• [0021]
    Seal anchor member 100 includes a port 101 disposed about a central longitudinal axis “A” and will be described in more detail below. It is to be understood that in alternative embodiments, port 101 may be positioned differently, e.g., not coaxial about central longitudinal axis “A” and the seal anchor member 100 may include a plurality of ports. In addition, the seal anchor 100 may be devoid of any port.
  • [0022]
    Port 101 in the absence of a surgical object inserted therein is configured and adapted to prevent the escape of insufflation gas through the port 101. For example, the port 101 may be a slit extending the longitudinal length of the seal anchor member 100 through the proximal and distal ends 102, 104. Alternatively, port 101 may define an opening within the seal anchor member 100 having an initial open state having a first inner dimension and upon the introduction of a surgical object, the port 101 transitions to a second state having a second inner dimension configured and adapted to accommodate the surgical object such that a substantially fluid-tight seal is formed therewith by substantially approximating the size and shape of the surgical object to inhibit the escape of insufflation gas through the port 101 in the presence of the surgical object.
  • [0023]
    The seal anchor member 100 is configured and adapted to transition between a first state (FIG. 2) and a second state (FIG. 2A) to facilitate insertion of the seal anchor member 100 within tissue “T”. As shown in FIGS. 1-2A, the seal anchor member 100 includes a biasing member “S1”, e.g., a spring, that facilitates the transition between a first expanded state shown in FIG. 2 in which the seal anchor member 100 has a length L1 and a second collapsed state shown in FIG. 2A in which the seal anchor member 100 has a length L2. The biasing member “S1” is biased towards the expanded state as shown in FIG. 2. A surgeon may collapse the seal anchor member 100 such that the seal anchor member 100 has a collapsed length L2. Subsequent to insertion of the seal anchor member 100, biasing member S1 will facilitate transition back to the expanded condition in which the seal anchor member has a length L1. The seal anchor member 100 will therefore transition toward the expanded condition. The biasing member “S1” is positioned within the seal anchor member 100 such that the biasing member “S1” does not interfere with the function of port 101. It is noted that in other embodiments, the seal anchor member 100 may be biased toward a collapsed state.
  • [0024]
    In an alternative embodiment shown in FIGS. 3-3A, a seal anchor member 200 having an intermediate portion 206 is shown. A biasing member “S2” may be disposed on or within a surface 206 a, i.e., the outer wall, of an intermediate portion 206 extending between proximal rim (trailing end) 210 and distal rim (leading end) 212. Biasing member “S2” is configured and adapted to be biased in a direction along longitudinal axis “B” to facilitate a transition between an expanded first state and a collapsed second state. The seal anchor member 200 may include a plurality of ports 208 secured to the intermediate portion 206 by connective members 214 such that the longitudinal portion of the ports 208 remain substantially constant with respect to the respective proximal and distal rims 210, 212 during insertion and removal of the surgical object.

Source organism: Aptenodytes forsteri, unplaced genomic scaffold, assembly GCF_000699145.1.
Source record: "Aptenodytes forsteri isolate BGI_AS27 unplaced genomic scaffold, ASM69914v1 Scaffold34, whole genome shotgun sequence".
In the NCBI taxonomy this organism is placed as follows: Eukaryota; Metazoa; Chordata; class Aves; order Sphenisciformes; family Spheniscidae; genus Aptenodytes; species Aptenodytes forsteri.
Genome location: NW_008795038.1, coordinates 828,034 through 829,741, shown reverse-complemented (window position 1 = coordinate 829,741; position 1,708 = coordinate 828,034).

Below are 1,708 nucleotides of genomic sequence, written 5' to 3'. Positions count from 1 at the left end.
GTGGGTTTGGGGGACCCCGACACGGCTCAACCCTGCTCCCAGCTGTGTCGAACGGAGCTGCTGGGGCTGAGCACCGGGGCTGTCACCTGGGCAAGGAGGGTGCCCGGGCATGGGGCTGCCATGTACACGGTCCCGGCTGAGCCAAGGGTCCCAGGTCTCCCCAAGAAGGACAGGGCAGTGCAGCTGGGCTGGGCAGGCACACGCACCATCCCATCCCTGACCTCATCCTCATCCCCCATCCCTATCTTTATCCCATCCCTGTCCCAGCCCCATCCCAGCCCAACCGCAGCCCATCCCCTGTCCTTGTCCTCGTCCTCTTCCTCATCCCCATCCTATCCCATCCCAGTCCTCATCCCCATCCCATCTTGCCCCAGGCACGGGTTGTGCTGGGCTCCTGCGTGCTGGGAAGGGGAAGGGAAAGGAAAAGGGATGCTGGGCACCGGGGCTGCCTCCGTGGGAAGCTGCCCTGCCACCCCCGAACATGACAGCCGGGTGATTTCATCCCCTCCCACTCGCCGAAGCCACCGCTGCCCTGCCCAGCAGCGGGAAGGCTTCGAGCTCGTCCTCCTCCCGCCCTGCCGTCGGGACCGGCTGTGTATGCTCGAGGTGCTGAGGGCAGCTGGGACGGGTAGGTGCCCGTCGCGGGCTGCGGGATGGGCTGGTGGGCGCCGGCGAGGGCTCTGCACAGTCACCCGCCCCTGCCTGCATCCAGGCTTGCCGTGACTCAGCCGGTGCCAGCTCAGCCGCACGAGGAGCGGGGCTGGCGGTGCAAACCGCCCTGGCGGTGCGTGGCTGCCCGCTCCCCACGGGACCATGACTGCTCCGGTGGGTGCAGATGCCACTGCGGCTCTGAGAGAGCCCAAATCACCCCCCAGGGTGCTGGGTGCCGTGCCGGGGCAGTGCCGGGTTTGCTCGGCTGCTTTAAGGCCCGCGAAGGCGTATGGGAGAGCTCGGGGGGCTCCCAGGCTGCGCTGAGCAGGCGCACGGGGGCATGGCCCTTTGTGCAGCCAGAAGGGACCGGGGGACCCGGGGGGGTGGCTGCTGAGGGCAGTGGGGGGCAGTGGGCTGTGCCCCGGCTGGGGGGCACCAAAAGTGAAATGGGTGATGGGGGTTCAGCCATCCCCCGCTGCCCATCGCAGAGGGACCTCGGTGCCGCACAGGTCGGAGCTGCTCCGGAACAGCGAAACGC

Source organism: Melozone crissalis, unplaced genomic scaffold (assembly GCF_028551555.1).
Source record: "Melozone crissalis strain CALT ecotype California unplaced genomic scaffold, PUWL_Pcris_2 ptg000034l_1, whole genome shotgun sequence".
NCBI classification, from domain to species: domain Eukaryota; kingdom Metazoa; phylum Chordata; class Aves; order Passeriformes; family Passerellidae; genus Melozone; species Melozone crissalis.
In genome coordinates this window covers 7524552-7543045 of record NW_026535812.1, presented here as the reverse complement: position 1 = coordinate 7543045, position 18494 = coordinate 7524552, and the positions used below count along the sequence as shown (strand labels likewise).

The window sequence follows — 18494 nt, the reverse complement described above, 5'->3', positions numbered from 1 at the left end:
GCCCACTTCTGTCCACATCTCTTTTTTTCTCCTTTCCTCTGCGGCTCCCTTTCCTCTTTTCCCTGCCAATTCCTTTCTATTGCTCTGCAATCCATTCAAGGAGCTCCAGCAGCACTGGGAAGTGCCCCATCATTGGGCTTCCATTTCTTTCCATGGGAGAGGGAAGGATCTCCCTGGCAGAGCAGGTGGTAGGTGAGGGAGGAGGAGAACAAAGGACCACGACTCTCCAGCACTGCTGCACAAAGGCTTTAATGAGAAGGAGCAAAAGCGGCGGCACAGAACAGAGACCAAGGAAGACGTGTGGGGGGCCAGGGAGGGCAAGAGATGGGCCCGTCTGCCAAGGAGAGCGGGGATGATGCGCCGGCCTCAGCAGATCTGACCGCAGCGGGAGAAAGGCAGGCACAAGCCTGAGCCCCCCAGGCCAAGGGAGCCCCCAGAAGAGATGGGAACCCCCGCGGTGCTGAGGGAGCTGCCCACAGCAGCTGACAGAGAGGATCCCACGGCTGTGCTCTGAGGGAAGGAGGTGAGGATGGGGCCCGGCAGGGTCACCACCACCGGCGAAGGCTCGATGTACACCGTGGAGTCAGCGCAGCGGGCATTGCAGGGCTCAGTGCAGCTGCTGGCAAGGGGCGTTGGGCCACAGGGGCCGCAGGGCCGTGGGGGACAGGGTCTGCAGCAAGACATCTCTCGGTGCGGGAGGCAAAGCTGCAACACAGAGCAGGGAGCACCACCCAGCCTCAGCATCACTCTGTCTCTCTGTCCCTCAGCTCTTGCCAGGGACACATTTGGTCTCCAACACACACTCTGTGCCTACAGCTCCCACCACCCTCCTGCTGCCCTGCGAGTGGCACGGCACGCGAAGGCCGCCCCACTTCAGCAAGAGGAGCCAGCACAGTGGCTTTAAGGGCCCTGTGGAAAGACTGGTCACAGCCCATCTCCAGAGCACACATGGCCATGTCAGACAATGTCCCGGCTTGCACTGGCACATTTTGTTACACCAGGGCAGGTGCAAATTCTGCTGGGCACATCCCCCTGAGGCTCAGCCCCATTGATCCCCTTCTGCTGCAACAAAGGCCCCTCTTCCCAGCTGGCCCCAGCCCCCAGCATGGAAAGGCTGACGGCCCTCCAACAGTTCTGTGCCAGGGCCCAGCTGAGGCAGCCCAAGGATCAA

• [0025]
    It is contemplated that biasing members S1, S2 may be formed from any material and have any configuration such that biasing members S1, S2 will have an internal biasing force. For example, biasing members S1, S2 may be a coiled wire and may be formed from a shape memory material, e.g., nitinol, such that biasing members S1, S2 provide a bias in a particular direction to facilitate either the compression or expansion of seal anchor members 100, 200.
  • [0026]
    Although the illustrative embodiments of the present disclosure have been described herein with reference to the accompanying drawings, the above description, disclosure, and figures should not be construed as limiting, but merely as exemplifications of particular embodiments. It is to be understood, therefore, that the disclosure is not limited to those precise embodiments, and that various other changes and modifications may be effected therein by one skilled in the art without departing from the scope or spirit of the disclosure.
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Classifications
U.S. Classification600/206
International ClassificationA61B1/32
Cooperative ClassificationA61B17/0218, A61B1/00154, A61B17/3423, A61B17/3431
European ClassificationA61B17/34G4A, A61B1/00P3
Legal Events
DateCodeEventDescription
3 Nov 2010ASAssignment
Owner name: TYCO HEALTHCARE GROUP LP, CONNECTICUT
Free format text: ASSIGNMENT OF ASSIGNORS INTEREST;ASSIGNOR:STOPEK, JOSHUA;REEL/FRAME:025242/0164
Effective date: 20101020
2 Oct 2012ASAssignment
Owner name: COVIDIEN LP, MASSACHUSETTS
Free format text: CHANGE OF NAME;ASSIGNOR:TYCO HEALTHCARE GROUP LP;REEL/FRAME:029065/0448
Effective date: 20120928